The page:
At this point he’s only had 4 short sessions of speech therapy, but already he is stringing together 2 and 3 words at a time. “Moh apple juice,” he says. He wants to use his “new boo bowl,” making the sign for blue at the same time. The most interesting thing about apraxia to me is the way that sounds don’t automatically transfer when put in different combinations. Even though he can make the sound “oo” and the “t” or the “d” sound, he couldn’t put them together until now. So he could say “moo” and he could say “gato,” but he couldn’t say “two” and he can’t seem to say any other word that starts with that “g” sound. When he was a baby, he babbled the “goo” sound, but he can’t/doesn’t say it now. Funny, right? So apraxia requires lots and lots of practice with different sound combinations, in a structured way, often with visual and physical cues. I won’t try to go into any more detail on methods because I am still essentially clueless, although of course I’m investigating and observing as best as I can. If you’re interested, I recommend you check out this site in English or este sitio en español for more information.

He is adding new sound combinations on the daily now. It brings smiles of rapture to him and to me when he comes out with a new word now. Among the most important that he’s learned: dump, although he still can’t say truck. It is sure to be a whole new level of joy once he gets the word truck. And he wants to add other words to it, so now every dump truck we see on the street is a new dump. We’re practicing a specific set of nursery rhymes to focus on certain sounds, and suddenly he can say shoe. He can say home, which is huge. Tonight at bedtime he went through his list of who was at home and who wasn’t. “Papa no. Mama home. La (meaning Lucia, with the L sounding closish to a W) home. Nonna home. Hmm (makes sign for Dee) home.” He is getting closer to pronouncing this and that, although other folks probably wouldn’t understand him yet. He recognizes stop signs now in the street and if I give him the cue for the s sound or model it in an exaggerated way then he can say stop. If I don’t cue him or model it he just says top, but it’s still amazing progress. We both started jumping around in ecstasy and pride when a couple mornings ago he busted out with “shut da door.” Ok, so the r at the end isn’t very pronounced. But he went and said it to other people and they could understand what he was saying. So much learning! So much excitement, every single day!

He saw a riding lawnmower the other day and was so fascinated we had to follow it around the apartment complex for half an hour. He can say mow, so he says hmm-mow to mean lawnmower. He asks about it several times a day, pointing out the window, inquiring when it will arrive. (I just learned the sign for when, so we’re working on that.)

“If anybody was ever trying, he is,” our brilliant and wondrous speech therapist said. We call her his maestra. My son goes to his class that’s just for him, and he’s very proud about it. “Mama no,” he says, shaking his head emphatically, when I tell him we’re off to his class. “Nonna no,” “Hmm (signs for Uncle Greg) no,” “Hmm (signs for Dee) no,” “La no,” etc. “Mah,” he asserts. His class. He’s got this. I’m just following his lead- his and his teacher’s. She assures me that his brain is primed for this right now. That if we can keep this momentum going- his excitement and motivation, his brain’s elasticity- well, who knows where we’ll end up, if we just had some more time.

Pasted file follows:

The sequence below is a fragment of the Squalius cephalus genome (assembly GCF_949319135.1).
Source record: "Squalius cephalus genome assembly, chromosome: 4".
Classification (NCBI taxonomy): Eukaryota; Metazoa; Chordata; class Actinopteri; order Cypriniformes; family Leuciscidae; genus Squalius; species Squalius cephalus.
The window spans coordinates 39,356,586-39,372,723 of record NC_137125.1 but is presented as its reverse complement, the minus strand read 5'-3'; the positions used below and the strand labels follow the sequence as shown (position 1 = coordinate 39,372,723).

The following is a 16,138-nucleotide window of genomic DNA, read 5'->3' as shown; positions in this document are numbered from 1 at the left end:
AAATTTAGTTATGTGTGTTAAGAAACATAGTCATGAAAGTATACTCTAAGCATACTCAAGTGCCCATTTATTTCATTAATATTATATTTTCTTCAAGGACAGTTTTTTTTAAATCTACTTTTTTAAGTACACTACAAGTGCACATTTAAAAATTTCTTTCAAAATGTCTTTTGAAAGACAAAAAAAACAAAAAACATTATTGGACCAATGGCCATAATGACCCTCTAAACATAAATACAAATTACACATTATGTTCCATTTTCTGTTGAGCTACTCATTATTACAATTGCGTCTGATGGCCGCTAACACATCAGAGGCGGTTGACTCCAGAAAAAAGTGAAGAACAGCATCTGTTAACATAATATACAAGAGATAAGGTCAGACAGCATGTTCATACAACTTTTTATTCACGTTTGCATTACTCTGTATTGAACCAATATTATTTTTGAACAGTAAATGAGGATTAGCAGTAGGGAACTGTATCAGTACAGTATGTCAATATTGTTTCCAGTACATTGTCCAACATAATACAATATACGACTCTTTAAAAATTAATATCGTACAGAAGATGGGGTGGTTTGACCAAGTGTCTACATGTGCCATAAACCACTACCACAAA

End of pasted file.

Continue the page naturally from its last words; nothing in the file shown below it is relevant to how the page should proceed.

Hence our radical change in plans. We were supposed to be heading home to Papi and to our sweet little coast of Oaxaca at the end of this month, to our kids’ radical school, and instead we’re going back in January. Because my child will have no access to adequate services down there. I inquired and investigated and the only thing I found was a speech therapist who can only do group therapy, who’s an hour and a half away, who comes to my town every two weeks for group work, dealing with kids with a wide range of speech difficulties. There might be someone in Oaxaca City, which is seven hours away. I didn’t even inquire, because how could we pull that off?

All the research indicates that apraxia needs frequent, one-on-one, apraxia-specific therapy in order to produce the most chance of success. And the earlier these little ones start treatment, the better the long-term outcome. So here we are. Living with my very generous and helpful family, but living without my kids’ father for much longer than we planned. A father who wants to be and has been involved every day, but who can’t come here yet, because of our immigration process. How do you decide between your kids having access to their dad or one of your kids possibly being able to talk well someday? If it turns out he needs years of speech therapy (which seems likely but not definite) then what are we supposed to do after January? Leave him in Puerto for a couple years without speech therapy until our immigration case goes through? There are many more difficult decisions for our family in the coming weeks, but for now my husband and I have just made this one decision: keeping our little one in speech for as long as we can in one pass, despite all the hardship and inconvenience on all other levels. No one can know where his progress will be in January, I just know that this way we’re giving him a bit more time without completely destroying our family and the life we’ve already built in our town. Their wonderful school is holding their spots for January, and the principal (a dear friend to boot) already promised me they’d learn some signs for him, too. We have to go back for so many reasons, most of all for Papi, but we also have to make our son’s needs a priority, because he so desperately wants to talk. Staying here longer, unexpectedly, is hurting all of us in some ways, but this is what life looks like- full of difficult and complex decisions. I try to chose to feel pleased to be alive and making decisions every day. Some days it’s harder than others.